Oklahoma City: fire in the ashes

March 25, 1996|By Neal R. Peirce

OKLAHOMA CITY -- Shall the tears from this youthful prairie city's burden of grief ever dry? Recovery still seems distant, even with the approach of the April 19 anniversary of the explosion that stamped out 169 lives and scarred thousands more.

Night and day, people come, in cars, on foot, to stand and gaze at the grassy rectangle where the Alfred P. Murrah Federal Building stood. Behind and around, indeed for blocks distant, gutted buildings are reminders of the blast's immense power.

A scientist from Pennsylvania expresses his awe at seeing a woman approach the chain-link fence that surrounds the site and stuff a small teddy bear and flowers into the metal openings.

Across the way a lonely, gaunt tree -- probably doomed by damage from the blasting force --struggles to stay alive.

Talking with Oklahoma City civic leaders, I found each profoundly moved by the recovery struggle. Some had counseled survivors and relatives of victims -- absorbing outrage and pain, yet growing personally, each said, from the experience.

Some were working on plans for the memorial at the site, acknowledging how difficult it was proving to create a process -- much less a final memorial design -- that would satisfy people who had suffered such immense trauma and loss. As one counselor noted, ''Some people view this as the burial site of their children.''

Most memorials to victims of tragedies are built years later, when emotions have cooled. But in Oklahoma City today, the demand for early memorialization is close to overwhelming. There's even the concern that fund raising needs to be done soon, before more such tragedies intervene.

For while the bombing showed the depths of human depravity, Oklahoma City's response -- from the rapid, professional work of the emergency teams to the earnest, professional work citizen and government leaders are giving today to the memorial and the task of rebuilding a shattered downtown -- shows the best of what we can be.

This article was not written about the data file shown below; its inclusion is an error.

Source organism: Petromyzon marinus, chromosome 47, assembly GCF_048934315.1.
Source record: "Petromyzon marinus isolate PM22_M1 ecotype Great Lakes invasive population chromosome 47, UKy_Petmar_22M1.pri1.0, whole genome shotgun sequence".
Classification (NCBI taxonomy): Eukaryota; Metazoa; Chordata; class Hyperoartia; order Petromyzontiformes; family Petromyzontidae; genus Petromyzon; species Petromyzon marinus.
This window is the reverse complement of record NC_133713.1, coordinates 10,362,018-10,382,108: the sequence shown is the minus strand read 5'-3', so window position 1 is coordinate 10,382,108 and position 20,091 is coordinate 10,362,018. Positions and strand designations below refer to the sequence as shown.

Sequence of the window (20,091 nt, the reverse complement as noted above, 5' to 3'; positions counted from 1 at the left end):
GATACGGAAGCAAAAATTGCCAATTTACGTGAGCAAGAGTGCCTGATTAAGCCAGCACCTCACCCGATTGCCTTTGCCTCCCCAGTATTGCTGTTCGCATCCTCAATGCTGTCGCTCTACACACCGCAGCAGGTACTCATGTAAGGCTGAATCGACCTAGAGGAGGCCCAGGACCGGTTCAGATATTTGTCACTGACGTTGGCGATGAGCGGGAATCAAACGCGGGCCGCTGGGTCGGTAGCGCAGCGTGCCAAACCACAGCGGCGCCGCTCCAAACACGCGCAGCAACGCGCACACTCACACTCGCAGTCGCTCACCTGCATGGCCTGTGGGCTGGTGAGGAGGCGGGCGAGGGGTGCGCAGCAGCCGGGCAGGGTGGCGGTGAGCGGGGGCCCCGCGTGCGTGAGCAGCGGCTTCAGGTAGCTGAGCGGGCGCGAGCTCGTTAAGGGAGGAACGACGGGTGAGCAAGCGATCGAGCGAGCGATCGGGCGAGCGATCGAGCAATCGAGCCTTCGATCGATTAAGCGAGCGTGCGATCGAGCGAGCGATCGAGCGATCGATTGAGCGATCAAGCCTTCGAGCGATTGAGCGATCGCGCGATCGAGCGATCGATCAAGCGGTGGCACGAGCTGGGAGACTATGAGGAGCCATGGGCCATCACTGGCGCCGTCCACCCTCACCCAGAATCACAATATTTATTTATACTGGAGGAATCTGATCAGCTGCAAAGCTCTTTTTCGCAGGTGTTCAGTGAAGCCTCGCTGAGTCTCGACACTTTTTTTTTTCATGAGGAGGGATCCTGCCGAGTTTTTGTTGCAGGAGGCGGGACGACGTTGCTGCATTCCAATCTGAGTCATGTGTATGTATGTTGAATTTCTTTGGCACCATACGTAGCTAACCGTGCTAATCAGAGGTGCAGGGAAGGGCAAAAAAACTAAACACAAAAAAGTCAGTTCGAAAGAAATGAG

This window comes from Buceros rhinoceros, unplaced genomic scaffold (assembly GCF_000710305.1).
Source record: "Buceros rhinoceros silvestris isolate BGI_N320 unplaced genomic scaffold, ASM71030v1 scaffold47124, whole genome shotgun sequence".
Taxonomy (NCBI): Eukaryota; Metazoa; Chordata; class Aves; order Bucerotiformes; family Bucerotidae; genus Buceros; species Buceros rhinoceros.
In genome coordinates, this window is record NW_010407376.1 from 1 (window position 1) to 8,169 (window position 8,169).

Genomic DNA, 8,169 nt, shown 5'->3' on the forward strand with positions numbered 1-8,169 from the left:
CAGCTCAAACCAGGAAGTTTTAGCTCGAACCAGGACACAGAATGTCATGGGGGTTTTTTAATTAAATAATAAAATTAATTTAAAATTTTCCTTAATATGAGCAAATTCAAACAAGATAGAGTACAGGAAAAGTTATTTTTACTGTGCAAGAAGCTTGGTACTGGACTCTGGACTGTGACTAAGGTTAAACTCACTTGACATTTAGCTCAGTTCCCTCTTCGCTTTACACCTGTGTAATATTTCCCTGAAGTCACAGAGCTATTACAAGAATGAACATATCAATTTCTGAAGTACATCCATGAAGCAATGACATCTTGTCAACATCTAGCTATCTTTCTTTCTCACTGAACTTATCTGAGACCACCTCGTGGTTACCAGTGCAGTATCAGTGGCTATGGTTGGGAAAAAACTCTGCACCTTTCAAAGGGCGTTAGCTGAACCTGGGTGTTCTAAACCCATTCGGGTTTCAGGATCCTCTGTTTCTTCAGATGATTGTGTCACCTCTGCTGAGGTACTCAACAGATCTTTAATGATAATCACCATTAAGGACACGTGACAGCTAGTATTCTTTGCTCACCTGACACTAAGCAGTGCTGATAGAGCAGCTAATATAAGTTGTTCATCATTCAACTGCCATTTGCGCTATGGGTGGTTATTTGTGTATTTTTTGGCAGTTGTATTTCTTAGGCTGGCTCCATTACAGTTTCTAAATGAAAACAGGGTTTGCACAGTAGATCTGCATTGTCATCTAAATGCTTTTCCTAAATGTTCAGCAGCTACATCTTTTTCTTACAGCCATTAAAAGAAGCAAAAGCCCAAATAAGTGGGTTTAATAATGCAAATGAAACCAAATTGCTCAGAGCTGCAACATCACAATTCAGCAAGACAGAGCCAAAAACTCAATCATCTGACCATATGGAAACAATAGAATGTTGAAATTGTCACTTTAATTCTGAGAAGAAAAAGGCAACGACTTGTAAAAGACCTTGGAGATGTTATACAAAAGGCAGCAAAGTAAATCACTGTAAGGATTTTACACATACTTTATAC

Brought together by a bomb

Ironically, the bombers united a drifting, unfocused community. The employees of the federal building were an Oklahoma City microcosm -- white, black, affluent, working-class, from inner-city to upper-class suburban communities. And they worked on shared ground. Downtown Oklahoma City is ''everyone's'' property -- even if many people had forgotten that. Bombing a suburban shopping center, a private office building, would not have had the same deep impact.

The downtown had suffered immense disinvestment, starting with urban renewal in the '50s and '60s, culminating in the region's oil and banking bust of the '80s. Even before the bombing, empty store windows and blocks of razed or derelict buildings blighted the scene around and near the city's skyscrapers. ''Downtown had lost its soul,'' one observer noted.

Councilman Mark Schwartz notes that a so-called ''MAPS'' (Metropolitan Area Projects) campaign, begun in 1992, looked to revive downtown Oklahoma City with a stunning variety of plans: a big new sports arena to draw a major hockey or football team, a 100,000-square-foot library and learning center and, in the ''Bricktown'' warehouse area, a river-walking area like San Antonio's. Voters in 1993 approved a 1 percent sales-tax add-on for five years to raise $285 million for the projects.

But if reviving the city's center was a project of hope before the bombing, it became a region-wide imperative because of it. Today the people of the Oklahoma City citistate appear to have taken emotional repossession of their downtown. They smile at each other again on the streets.

It helps that the federal government has pledged $40 million to replace its destroyed office structure and another $40 million to rehabilitate the near north section of downtown where the Murrah Building stood.

Lots of free counseling is pouring into town. The National Endowment for the Arts and the Urban Land Institute appointed panels to analyze downtown's future and came up with proposals for all sorts of new attractions and ways to knit them together in a pedestrian-friendly setting.

Neither the arts endowment nor the urban institute suggested Oklahoma City try to recapture major retailing -- long since lost to the malls in America's lowest-density city. Both did suggest downtown be a regional entertainment center and gathering spot, with good restaurants, better-planned streetscapes, market-rate housing, parks, bikeways and careful historic preservation.

In November, the strongly conservative Daily Oklahoman ran a series on deepening poverty in older neighborhoods surrounding downtown -- a journalistic initiative across class and race lines that would have been less likely before the bombing.

And a Citizens League of Central Oklahoma, drawing on grass-roots leadership from people in towns and neighborhoods across the region, has emerged from a careful ''2020'' visioning process spearheaded by the Association of Central Oklahoma Governments. One priority: reconstructing a proud downtown and meeting place for the citistate.

Oklahoma City's immense difficulties on the memorial issue remain. But as Theodore White wrote years ago of war-ravaged, recovering Europe, there is bright fire in the ashes.

Neal R. Peirce writes a column on state and urban affairs.

Pub Date: 3/25/96

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